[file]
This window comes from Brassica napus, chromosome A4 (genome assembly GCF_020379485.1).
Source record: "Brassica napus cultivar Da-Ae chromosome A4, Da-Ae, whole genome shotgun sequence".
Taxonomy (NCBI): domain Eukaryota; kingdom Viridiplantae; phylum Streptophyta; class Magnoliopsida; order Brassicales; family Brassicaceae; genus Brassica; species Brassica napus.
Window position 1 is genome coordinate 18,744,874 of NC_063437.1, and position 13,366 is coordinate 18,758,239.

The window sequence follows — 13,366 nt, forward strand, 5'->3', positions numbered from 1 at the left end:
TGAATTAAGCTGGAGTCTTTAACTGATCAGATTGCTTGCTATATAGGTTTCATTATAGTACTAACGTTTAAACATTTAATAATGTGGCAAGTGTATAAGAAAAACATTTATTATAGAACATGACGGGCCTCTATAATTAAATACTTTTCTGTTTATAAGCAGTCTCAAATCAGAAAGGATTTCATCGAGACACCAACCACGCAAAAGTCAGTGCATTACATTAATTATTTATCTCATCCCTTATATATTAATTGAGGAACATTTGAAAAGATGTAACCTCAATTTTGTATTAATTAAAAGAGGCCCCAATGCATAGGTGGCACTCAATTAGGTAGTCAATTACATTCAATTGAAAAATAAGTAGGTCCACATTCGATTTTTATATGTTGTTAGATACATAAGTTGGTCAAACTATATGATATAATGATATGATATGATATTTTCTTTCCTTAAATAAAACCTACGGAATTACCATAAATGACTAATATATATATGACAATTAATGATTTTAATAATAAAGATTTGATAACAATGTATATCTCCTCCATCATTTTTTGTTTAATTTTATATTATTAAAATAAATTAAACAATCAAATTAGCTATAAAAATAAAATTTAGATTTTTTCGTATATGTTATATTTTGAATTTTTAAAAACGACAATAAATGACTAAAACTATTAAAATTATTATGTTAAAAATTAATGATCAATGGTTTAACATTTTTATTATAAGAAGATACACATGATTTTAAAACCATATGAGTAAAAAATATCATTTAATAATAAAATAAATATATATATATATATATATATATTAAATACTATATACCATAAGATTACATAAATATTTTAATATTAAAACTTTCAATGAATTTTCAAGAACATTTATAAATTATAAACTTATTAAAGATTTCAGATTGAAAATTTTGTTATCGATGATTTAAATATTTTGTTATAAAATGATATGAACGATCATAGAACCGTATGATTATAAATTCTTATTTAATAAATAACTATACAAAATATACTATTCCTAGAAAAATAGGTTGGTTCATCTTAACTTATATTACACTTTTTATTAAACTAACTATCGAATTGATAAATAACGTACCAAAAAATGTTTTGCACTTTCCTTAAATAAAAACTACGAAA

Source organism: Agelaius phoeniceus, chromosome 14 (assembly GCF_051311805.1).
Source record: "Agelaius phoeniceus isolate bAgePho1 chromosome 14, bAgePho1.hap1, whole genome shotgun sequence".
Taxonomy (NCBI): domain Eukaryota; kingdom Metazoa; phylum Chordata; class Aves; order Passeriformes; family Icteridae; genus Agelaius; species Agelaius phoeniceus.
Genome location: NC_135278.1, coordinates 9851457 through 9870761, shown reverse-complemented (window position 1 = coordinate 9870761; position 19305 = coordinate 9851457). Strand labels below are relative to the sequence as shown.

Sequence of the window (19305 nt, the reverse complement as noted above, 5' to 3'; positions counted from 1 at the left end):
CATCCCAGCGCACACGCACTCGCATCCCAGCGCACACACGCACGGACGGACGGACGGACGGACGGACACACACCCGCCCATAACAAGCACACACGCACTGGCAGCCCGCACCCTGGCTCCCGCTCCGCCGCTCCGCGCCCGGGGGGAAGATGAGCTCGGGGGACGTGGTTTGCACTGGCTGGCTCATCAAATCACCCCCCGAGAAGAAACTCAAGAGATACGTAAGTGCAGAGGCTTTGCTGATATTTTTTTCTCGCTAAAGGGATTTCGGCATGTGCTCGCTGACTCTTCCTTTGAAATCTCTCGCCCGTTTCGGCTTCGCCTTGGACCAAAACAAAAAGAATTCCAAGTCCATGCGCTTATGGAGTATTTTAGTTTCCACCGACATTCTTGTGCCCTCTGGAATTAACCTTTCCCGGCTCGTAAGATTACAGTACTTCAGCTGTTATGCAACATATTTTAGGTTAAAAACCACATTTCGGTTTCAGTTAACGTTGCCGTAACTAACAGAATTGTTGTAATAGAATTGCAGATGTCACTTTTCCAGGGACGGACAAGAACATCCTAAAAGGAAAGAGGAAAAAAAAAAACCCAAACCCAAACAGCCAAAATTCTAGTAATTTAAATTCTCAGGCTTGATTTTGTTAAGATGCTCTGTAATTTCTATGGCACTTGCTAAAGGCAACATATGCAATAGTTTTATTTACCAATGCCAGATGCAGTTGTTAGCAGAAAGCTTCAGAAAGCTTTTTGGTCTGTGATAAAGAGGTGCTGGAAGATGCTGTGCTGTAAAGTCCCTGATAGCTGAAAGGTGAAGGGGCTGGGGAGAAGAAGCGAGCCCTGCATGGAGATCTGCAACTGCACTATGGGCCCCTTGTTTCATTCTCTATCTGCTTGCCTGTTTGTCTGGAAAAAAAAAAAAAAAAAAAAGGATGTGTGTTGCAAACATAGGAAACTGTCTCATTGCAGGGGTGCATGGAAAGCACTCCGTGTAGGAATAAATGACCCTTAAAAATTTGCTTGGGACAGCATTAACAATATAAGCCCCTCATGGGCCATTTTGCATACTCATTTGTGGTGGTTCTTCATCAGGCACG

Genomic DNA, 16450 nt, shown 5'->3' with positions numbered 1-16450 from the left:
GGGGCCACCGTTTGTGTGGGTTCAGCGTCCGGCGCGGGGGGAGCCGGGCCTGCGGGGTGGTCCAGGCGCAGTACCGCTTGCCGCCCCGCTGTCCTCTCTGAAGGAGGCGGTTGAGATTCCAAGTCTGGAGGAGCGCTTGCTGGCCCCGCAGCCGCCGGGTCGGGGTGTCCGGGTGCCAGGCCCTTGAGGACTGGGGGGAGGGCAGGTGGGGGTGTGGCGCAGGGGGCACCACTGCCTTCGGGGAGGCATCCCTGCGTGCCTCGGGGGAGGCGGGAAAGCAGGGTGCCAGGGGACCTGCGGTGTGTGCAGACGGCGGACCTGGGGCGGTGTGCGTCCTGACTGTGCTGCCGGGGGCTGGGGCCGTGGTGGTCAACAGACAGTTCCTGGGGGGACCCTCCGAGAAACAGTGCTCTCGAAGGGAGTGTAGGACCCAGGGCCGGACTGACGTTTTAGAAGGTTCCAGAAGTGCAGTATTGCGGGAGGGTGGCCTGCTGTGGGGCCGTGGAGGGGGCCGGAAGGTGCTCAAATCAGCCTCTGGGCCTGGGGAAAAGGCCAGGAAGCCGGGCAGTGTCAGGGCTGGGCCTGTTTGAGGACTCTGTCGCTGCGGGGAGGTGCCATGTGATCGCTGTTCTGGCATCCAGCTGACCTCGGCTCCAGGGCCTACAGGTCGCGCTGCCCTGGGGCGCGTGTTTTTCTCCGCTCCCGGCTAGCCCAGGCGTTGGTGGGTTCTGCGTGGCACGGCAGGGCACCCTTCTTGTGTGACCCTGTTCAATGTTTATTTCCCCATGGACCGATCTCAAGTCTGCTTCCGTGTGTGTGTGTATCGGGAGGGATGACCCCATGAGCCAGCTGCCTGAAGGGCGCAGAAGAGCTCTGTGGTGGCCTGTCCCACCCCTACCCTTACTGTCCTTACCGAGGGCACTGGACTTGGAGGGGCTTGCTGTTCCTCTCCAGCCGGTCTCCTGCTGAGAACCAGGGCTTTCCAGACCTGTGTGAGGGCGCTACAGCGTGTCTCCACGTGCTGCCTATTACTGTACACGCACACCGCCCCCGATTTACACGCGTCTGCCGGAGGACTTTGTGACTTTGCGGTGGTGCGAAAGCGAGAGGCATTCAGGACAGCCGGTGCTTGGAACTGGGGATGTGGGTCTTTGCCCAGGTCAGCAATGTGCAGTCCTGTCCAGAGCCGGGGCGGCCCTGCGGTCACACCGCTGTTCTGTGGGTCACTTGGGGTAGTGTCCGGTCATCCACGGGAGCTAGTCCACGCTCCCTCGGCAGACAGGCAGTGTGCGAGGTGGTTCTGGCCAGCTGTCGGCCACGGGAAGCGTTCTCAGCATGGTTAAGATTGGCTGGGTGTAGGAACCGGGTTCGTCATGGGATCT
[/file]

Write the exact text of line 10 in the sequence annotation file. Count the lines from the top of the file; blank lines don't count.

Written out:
Genome location: NC_135278.1, coordinates 9851457 through 9870761, shown reverse-complemented (window position 1 = coordinate 9870761; position 19305 = coordinate 9851457). Strand labels below are relative to the sequence as shown.